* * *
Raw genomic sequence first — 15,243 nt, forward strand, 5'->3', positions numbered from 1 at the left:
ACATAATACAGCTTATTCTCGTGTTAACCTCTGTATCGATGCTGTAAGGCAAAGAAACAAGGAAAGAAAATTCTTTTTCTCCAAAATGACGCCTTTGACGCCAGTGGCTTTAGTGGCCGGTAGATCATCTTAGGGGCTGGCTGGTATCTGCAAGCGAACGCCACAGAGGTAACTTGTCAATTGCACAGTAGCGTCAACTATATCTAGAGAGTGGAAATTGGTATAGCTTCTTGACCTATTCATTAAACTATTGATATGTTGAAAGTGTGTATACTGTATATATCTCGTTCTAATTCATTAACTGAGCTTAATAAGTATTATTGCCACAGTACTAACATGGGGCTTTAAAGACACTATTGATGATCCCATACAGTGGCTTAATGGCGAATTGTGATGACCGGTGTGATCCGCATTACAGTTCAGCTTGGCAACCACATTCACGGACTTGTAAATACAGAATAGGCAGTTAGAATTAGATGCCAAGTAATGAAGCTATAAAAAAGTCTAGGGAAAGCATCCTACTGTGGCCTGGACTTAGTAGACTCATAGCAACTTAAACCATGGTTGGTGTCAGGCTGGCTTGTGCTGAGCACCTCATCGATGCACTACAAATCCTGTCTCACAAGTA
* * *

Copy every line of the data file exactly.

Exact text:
Raw genomic sequence first — 15,243 nt, forward strand, 5'->3', positions numbered from 1 at the left:
ACATAATACAGCTTATTCTCGTGTTAACCTCTGTATCGATGCTGTAAGGCAAAGAAACAAGGAAAGAAAATTCTTTTTCTCCAAAATGACGCCTTTGACGCCAGTGGCTTTAGTGGCCGGTAGATCATCTTAGGGGCTGGCTGGTATCTGCAAGCGAACGCCACAGAGGTAACTTGTCAATTGCACAGTAGCGTCAACTATATCTAGAGAGTGGAAATTGGTATAGCTTCTTGACCTATTCATTAAACTATTGATATGTTGAAAGTGTGTATACTGTATATATCTCGTTCTAATTCATTAACTGAGCTTAATAAGTATTATTGCCACAGTACTAACATGGGGCTTTAAAGACACTATTGATGATCCCATACAGTGGCTTAATGGCGAATTGTGATGACCGGTGTGATCCGCATTACAGTTCAGCTTGGCAACCACATTCACGGACTTGTAAATACAGAATAGGCAGTTAGAATTAGATGCCAAGTAATGAAGCTATAAAAAAGTCTAGGGAAAGCATCCTACTGTGGCCTGGACTTAGTAGACTCATAGCAACTTAAACCATGGTTGGTGTCAGGCTGGCTTGTGCTGAGCACCTCATCGATGCACTACAAATCCTGTCTCACAAGTA